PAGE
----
Offbeat Spike in crime: Singaporean guilty of toothpicks in bus seats

19:47  11 october  2017
19:47  11 october  2017 Source:   AFP

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Singapore (afp) -. A 60-year-old Singaporean pleaded guilty to "mischief" Wednesday after he was caught sticking toothpicks in bus seats , a case that highlights the tightly-controlled country's tough approach to even minor crimes .

SINGAPORE : A 60-year-old Singaporean pleaded guilty to “mischief” Wednesday after he was caught sticking toothpicks in bus seats , a case that highlights the tightly-controlled country’s tough approach to even minor crimes .

Singapore takes a tough line on even minor crime © Provided by AFP Singapore takes a tough line on even minor crime A 60-year-old Singaporean pleaded guilty to "mischief" Wednesday after he was caught sticking toothpicks in bus seats, a case that highlights the tightly-controlled country's tough approach to even minor crimes.

The city-state, whose crime rates are among the world's lowest, has harsh laws for minor offences such as vandalism, which can be punished with caning. The import and sale of chewing gum is banned except for medical reasons.

Lim Lye Seng admitted the offence at a district court and asked to be fined, although prosecutors are pushing for him to be jailed. The offence of "mischief" carries a maximum one-year jail term.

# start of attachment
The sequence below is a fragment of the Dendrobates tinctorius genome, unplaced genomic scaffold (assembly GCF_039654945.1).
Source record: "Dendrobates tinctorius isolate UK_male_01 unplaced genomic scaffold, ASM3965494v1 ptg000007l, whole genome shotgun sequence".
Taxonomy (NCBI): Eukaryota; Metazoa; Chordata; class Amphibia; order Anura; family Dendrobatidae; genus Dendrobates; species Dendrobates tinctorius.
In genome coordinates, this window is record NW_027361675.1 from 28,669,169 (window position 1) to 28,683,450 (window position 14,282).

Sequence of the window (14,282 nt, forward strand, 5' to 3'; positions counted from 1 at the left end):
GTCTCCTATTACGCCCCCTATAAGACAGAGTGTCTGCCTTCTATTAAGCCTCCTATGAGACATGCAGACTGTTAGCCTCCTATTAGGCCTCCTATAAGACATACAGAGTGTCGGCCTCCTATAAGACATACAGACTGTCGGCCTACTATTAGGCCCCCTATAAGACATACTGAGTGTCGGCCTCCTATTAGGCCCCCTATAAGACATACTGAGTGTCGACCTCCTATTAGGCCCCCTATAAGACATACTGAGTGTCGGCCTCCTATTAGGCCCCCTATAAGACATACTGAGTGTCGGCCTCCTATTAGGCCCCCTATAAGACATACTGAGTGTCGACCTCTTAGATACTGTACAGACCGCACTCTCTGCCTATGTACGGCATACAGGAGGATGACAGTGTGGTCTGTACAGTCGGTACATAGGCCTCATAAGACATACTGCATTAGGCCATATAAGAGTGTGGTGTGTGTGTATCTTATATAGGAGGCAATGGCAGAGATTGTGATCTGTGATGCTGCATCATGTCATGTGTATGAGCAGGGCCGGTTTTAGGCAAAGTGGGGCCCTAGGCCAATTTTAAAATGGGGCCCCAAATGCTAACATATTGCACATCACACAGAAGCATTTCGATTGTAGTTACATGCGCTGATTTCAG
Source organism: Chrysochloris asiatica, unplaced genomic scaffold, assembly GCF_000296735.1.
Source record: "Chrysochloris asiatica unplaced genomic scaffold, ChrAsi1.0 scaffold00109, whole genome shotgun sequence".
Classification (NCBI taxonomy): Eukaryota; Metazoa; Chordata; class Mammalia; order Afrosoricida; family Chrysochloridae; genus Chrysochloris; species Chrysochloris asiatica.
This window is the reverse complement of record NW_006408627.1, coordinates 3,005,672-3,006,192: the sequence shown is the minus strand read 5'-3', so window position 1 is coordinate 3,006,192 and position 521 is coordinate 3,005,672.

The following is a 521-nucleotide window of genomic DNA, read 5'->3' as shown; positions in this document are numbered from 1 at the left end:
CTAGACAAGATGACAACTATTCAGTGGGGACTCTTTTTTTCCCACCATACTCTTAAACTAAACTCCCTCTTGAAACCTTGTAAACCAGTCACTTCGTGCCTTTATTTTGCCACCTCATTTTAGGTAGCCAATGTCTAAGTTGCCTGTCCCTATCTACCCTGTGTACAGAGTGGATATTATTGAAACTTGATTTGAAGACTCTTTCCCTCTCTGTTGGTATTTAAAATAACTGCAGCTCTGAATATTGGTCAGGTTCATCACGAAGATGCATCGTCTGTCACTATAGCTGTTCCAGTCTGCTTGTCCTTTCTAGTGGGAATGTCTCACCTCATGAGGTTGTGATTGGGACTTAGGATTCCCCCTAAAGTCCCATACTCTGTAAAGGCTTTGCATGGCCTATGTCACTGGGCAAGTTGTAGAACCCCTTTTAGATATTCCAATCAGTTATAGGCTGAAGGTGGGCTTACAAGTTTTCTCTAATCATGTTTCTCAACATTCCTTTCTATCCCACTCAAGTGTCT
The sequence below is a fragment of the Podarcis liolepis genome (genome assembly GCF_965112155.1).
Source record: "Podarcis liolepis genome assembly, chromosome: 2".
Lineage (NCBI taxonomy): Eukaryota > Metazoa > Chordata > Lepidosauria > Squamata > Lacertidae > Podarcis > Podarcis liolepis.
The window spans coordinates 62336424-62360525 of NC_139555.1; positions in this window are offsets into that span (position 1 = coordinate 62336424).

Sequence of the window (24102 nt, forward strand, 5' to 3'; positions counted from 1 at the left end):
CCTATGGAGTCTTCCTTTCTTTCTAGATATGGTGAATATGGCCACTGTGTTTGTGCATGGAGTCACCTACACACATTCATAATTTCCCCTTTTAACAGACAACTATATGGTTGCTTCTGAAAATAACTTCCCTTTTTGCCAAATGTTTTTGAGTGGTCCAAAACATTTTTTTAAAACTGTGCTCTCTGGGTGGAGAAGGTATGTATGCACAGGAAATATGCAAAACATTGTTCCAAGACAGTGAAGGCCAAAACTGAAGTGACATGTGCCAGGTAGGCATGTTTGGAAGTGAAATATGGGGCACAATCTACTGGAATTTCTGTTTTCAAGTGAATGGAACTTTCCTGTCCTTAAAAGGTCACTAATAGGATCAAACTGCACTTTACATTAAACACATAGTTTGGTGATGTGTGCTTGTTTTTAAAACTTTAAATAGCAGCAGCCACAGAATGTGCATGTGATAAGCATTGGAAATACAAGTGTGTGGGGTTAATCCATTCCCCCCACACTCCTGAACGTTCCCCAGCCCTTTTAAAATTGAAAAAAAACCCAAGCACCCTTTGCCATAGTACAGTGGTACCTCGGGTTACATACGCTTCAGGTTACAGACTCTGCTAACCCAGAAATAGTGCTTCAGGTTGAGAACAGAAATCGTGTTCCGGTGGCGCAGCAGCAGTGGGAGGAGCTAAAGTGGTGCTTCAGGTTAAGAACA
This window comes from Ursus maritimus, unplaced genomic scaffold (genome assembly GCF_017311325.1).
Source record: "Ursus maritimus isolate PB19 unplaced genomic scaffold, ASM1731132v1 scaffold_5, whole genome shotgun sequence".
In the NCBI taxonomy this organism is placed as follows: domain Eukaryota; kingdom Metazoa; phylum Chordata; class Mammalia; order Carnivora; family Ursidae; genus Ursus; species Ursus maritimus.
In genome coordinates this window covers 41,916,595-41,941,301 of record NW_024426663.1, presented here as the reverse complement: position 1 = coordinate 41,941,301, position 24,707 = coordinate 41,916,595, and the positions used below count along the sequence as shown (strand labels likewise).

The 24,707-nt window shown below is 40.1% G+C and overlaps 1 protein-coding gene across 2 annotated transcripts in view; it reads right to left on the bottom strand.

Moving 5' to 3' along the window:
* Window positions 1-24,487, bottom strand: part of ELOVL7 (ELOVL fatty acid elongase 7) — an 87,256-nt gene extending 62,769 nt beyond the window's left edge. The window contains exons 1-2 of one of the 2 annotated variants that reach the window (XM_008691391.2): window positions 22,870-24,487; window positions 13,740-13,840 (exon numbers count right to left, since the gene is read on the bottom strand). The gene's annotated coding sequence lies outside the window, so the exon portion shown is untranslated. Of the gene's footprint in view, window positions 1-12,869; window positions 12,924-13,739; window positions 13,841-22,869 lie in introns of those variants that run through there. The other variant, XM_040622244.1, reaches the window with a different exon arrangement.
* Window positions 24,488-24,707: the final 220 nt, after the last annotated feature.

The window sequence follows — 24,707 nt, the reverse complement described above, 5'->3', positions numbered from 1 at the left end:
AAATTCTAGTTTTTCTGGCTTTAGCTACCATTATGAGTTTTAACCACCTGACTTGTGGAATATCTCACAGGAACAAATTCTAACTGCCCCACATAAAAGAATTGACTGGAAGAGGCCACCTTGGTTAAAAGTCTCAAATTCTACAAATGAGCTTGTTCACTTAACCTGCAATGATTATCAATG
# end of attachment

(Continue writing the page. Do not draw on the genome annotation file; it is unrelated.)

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SINGAPORE : A 60-year-old Singaporean pleaded guilty to "mischief" Wednesday after he was caught sticking toothpicks in bus seats , a case that highlights the tightly-controlled country's tough approach to even minor crimes .

A 60-year-old Singaporean man is under investigation for inserting toothpicks into a seat on a public bus , a suspected case of “mischief” that could put him behind bars for up to two years. Singapore , a wealthy city-state, has one of the lowest crime rates in the world.

He is due to be sentenced in November.

"I am pleading for your honour's leniency," Lim told the court through an interpreter, adding he was supporting two young children and elderly parents.

Lim stuck toothpicks in bus seats four times between July and August and told investigators he did it as a prank because he was bored, according to prosecutors.

The case came to light after a Facebook user posted pictures of three toothpicks sticking out of a bus seat, and the image went viral.

Singapore has faced criticism from rights groups about cracking down hard on relatively minor crimes. In 2015 two young German men were sentenced to nine months in prison and three strokes of the cane for spray-painting a metro train.

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